USS Cisco (SS-290)

From Wikipedia, the free encyclopedia
Jump to: navigation, search
For other ships of the same name, see USS Cisco.
Cisco (SS-290), underway during her sea trials off the New England coast, 19 June 1943.
Career
Builder: Portsmouth Naval Shipyard, Kittery, Maine[1]
Laid down: 29 October 1942[1]
Launched: 24 December 1942[1]
Commissioned: 10 May 1943[1]
Fate: Sunk by Japanese aircraft west of Mindanao, 28 September 1943[2]
General characteristics
Class & type: Balao-class diesel-electric submarine[2]
Displacement: 1,526 long tons (1,550 t) surfaced[2]
2,414 long tons (2,453 t) submerged[2]
Length: 311 ft 9 in (95.02 m)[2]
Beam: 27 ft 3 in (8.31 m)[2]
Draft: 16 ft 10 in (5.13 m) maximum[2]
Propulsion:

4 × General Motors Model 16-248 V16 diesel engines driving electrical generators[2][3]
2 × 126-cell Sargo batteries [4]
4 × high-speed General Electric electric motors with reduction gears [2]
two propellers [2]
5,400 shp (4.0 MW) surfaced[2]

2,740 shp (2.0 MW) submerged[2]
Speed: 20.25 knots (37 km/h) surfaced
8.75 knots (16.21 km/h) subm.[4]
Range: 11,000 nm surfaced at 10 knots (20,000 km at 19 km/h)[4]
Endurance: 48 hours at 2 knots (3.7 km/h) submerged[4]
75 days on patrol
Test depth: 400 feet (120 m)[4]
Complement: 10 officers, 70–71 enlisted[4]
Armament: 10 × 21-inch (533 mm) torpedo tubes
 (six forward, four aft)
 24 torpedoes[4]
1 × 4-inch (102 mm) / 50 caliber deck gun[4]
Bofors 40 mm and Oerlikon 20 mm cannon

USS Cisco (SS-290), a Balao-class submarine, was the only ship of the United States Navy to be named for the cisco, a whitefish of the Great Lakes. Her keel was laid down by the Portsmouth Navy Yard in Kittery, Maine. She was launched on 24 December 1942 sponsored by Mrs. A. C. Bennett, through her proxy, Mrs. N. Robertson, and commissioned on 10 May 1943 with Commander James W. Coe in command.[5] She reported to the Pacific Fleet.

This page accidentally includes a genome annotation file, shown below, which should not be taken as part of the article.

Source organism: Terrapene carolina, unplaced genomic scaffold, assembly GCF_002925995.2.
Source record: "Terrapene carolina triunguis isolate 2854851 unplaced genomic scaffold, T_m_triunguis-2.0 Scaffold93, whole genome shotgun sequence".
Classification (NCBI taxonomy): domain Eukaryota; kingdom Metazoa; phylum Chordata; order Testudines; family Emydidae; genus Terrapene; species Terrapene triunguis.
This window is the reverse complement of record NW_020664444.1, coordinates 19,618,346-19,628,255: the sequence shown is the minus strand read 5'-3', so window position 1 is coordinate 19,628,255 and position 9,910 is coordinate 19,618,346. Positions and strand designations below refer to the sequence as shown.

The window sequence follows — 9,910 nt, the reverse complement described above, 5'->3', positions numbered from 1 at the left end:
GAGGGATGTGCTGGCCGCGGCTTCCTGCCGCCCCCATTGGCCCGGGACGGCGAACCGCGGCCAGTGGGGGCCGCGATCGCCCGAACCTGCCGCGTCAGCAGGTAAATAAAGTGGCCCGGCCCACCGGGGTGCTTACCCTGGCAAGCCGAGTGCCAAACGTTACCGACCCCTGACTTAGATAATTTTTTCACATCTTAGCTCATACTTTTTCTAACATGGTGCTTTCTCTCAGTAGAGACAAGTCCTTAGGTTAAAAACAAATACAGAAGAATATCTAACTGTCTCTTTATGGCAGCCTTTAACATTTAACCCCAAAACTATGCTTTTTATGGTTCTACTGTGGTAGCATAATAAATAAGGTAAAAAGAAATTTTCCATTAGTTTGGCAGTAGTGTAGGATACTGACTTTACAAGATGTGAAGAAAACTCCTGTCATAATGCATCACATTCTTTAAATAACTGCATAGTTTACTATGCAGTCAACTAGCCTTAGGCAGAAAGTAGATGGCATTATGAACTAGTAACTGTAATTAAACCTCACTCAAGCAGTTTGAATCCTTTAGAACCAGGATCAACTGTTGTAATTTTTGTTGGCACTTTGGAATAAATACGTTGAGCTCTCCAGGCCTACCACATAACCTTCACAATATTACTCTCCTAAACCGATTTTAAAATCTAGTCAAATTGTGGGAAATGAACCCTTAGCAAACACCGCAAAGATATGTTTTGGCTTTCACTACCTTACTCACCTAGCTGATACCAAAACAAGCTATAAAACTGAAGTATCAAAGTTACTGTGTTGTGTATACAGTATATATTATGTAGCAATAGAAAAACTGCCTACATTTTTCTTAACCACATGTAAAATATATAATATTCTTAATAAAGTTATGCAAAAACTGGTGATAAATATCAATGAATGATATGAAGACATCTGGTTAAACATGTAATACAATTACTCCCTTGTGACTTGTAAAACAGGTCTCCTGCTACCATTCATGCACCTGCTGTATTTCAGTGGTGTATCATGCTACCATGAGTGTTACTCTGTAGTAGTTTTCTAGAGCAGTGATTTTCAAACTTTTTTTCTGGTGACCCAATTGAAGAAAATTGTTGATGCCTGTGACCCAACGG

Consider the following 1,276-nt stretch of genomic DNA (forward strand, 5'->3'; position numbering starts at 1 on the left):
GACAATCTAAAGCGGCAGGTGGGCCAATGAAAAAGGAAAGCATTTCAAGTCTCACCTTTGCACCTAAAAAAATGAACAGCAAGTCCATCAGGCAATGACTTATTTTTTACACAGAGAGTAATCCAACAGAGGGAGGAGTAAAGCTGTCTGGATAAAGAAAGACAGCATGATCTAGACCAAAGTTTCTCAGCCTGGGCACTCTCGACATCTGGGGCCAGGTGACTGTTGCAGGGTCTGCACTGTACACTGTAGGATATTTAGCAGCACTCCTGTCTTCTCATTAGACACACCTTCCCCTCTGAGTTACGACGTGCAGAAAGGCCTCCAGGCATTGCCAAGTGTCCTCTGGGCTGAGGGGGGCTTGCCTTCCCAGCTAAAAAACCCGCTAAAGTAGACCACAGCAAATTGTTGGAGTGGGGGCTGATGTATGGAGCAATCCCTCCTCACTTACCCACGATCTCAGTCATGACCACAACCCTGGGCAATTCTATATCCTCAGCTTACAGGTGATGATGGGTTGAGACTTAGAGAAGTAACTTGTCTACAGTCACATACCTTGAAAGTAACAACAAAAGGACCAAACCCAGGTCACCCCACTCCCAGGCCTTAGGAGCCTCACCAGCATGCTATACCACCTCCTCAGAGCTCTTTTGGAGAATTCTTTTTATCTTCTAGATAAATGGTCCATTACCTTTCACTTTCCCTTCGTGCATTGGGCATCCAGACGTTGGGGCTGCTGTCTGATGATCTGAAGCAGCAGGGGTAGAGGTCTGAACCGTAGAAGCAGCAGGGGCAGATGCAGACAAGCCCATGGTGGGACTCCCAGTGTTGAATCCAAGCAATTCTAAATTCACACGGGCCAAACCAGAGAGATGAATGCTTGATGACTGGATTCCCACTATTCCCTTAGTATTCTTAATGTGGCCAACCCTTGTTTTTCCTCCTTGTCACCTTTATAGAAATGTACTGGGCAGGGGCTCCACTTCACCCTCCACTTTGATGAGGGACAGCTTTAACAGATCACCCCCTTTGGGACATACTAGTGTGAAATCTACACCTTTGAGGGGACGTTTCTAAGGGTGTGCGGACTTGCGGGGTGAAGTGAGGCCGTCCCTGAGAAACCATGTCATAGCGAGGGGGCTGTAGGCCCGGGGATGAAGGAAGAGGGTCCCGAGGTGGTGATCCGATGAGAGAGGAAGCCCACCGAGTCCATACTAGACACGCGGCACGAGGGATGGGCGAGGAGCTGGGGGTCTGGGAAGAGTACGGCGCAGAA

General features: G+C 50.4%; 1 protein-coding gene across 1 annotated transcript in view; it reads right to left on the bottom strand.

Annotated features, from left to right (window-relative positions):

Cisco sailed from Panama 7 August 1943 for Brisbane, Australia, arriving 1 September to assume local patrol duties, until 18 September, when she docked at Darwin. She put out on her first war patrol 20 September, but never returned. Japanese records tell of sighting a submarine leaking oil on 28 September in an area where Cisco is known to have been the only submarine then operating. Japanese records state this submarine was sunk by bombs and depth charges. Cisco is thus presumed to have been lost in action 28 September 1943. The only survivor from the crew was Chief Radioman Howell B. Rice (USN ret.), who was taken sick in Darwin and sent ashore to the Navy hospital prior to Cisco's final voyage.

Japanese records state that the submarine was attacked by Type 97 "Kate" attack bombers of the 954 Naval Air Squadron and the riverboat Karatsu (originally the U.S. Navy gunboat USS Luzon (PR-7), captured by Japanese forces and put to work against her former owners).[6]

References[edit]

  1. ^ a b c d Friedman, Norman (1995). U.S. Submarines Through 1945: An Illustrated Design History. Annapolis, Maryland: United States Naval Institute. pp. 285–304. ISBN 1-55750-263-3. 
  2. ^ a b c d e f g h i j k l Bauer, K. Jack; Roberts, Stephen S. (1991). Register of Ships of the U.S. Navy, 1775–1990: Major Combatants. Westport, Connecticut: Greenwood Press. pp. 275–280. ISBN 0-313-26202-0. 
  3. ^ U.S. Submarines Through 1945 pp. 261
  4. ^ a b c d e f g h U.S. Submarines Through 1945 pp. 305-311
  5. ^ SS-290, U.S.S. Cisco
  6. ^ 米潜水艦「シスコ」(USS Cisco SS-290,艦長J・W・コー少佐)、フィリピン沖で海軍第954航空隊(九七艦攻)、河用砲艦「唐津」の攻撃を受け沈没

External links[edit]

Coordinates: 9°47′N 121°44′E / 9.783°N 121.733°E / 9.783; 121.733